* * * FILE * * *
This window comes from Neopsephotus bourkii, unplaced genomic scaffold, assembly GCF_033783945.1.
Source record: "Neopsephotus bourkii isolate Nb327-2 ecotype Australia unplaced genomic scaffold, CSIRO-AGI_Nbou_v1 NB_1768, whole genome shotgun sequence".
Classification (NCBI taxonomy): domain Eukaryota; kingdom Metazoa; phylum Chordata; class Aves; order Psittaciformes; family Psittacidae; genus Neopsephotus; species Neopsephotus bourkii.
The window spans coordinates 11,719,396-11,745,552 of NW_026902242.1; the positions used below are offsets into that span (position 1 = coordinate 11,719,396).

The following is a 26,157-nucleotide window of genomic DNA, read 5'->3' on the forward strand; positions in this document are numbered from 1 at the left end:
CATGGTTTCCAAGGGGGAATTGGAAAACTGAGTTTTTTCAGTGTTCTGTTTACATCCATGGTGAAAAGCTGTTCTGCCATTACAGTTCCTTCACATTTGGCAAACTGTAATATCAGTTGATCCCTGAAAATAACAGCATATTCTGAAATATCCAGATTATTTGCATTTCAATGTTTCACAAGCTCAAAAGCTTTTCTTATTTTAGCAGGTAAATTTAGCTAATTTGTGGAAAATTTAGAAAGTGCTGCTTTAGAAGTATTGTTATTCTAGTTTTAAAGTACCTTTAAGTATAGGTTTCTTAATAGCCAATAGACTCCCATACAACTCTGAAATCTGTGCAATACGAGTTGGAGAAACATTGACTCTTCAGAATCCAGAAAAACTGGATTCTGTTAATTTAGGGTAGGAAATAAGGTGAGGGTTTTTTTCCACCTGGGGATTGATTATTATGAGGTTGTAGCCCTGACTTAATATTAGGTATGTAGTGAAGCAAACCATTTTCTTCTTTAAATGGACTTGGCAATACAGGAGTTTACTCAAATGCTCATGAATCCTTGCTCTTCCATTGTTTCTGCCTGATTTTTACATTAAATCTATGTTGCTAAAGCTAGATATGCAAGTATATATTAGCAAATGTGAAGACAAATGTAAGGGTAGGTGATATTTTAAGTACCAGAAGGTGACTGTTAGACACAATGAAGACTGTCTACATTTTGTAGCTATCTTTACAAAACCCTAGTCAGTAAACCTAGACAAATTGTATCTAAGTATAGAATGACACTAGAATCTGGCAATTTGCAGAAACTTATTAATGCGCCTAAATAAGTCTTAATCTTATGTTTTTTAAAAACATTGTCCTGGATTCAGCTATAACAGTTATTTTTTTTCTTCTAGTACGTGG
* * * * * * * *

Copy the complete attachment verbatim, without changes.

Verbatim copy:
This window comes from Neopsephotus bourkii, unplaced genomic scaffold, assembly GCF_033783945.1.
Source record: "Neopsephotus bourkii isolate Nb327-2 ecotype Australia unplaced genomic scaffold, CSIRO-AGI_Nbou_v1 NB_1768, whole genome shotgun sequence".
Classification (NCBI taxonomy): domain Eukaryota; kingdom Metazoa; phylum Chordata; class Aves; order Psittaciformes; family Psittacidae; genus Neopsephotus; species Neopsephotus bourkii.
The window spans coordinates 11,719,396-11,745,552 of NW_026902242.1; the positions used below are offsets into that span (position 1 = coordinate 11,719,396).

The following is a 26,157-nucleotide window of genomic DNA, read 5'->3' on the forward strand; positions in this document are numbered from 1 at the left end:
CATGGTTTCCAAGGGGGAATTGGAAAACTGAGTTTTTTCAGTGTTCTGTTTACATCCATGGTGAAAAGCTGTTCTGCCATTACAGTTCCTTCACATTTGGCAAACTGTAATATCAGTTGATCCCTGAAAATAACAGCATATTCTGAAATATCCAGATTATTTGCATTTCAATGTTTCACAAGCTCAAAAGCTTTTCTTATTTTAGCAGGTAAATTTAGCTAATTTGTGGAAAATTTAGAAAGTGCTGCTTTAGAAGTATTGTTATTCTAGTTTTAAAGTACCTTTAAGTATAGGTTTCTTAATAGCCAATAGACTCCCATACAACTCTGAAATCTGTGCAATACGAGTTGGAGAAACATTGACTCTTCAGAATCCAGAAAAACTGGATTCTGTTAATTTAGGGTAGGAAATAAGGTGAGGGTTTTTTTCCACCTGGGGATTGATTATTATGAGGTTGTAGCCCTGACTTAATATTAGGTATGTAGTGAAGCAAACCATTTTCTTCTTTAAATGGACTTGGCAATACAGGAGTTTACTCAAATGCTCATGAATCCTTGCTCTTCCATTGTTTCTGCCTGATTTTTACATTAAATCTATGTTGCTAAAGCTAGATATGCAAGTATATATTAGCAAATGTGAAGACAAATGTAAGGGTAGGTGATATTTTAAGTACCAGAAGGTGACTGTTAGACACAATGAAGACTGTCTACATTTTGTAGCTATCTTTACAAAACCCTAGTCAGTAAACCTAGACAAATTGTATCTAAGTATAGAATGACACTAGAATCTGGCAATTTGCAGAAACTTATTAATGCGCCTAAATAAGTCTTAATCTTATGTTTTTTAAAAACATTGTCCTGGATTCAGCTATAACAGTTATTTTTTTTCTTCTAGTACGTGG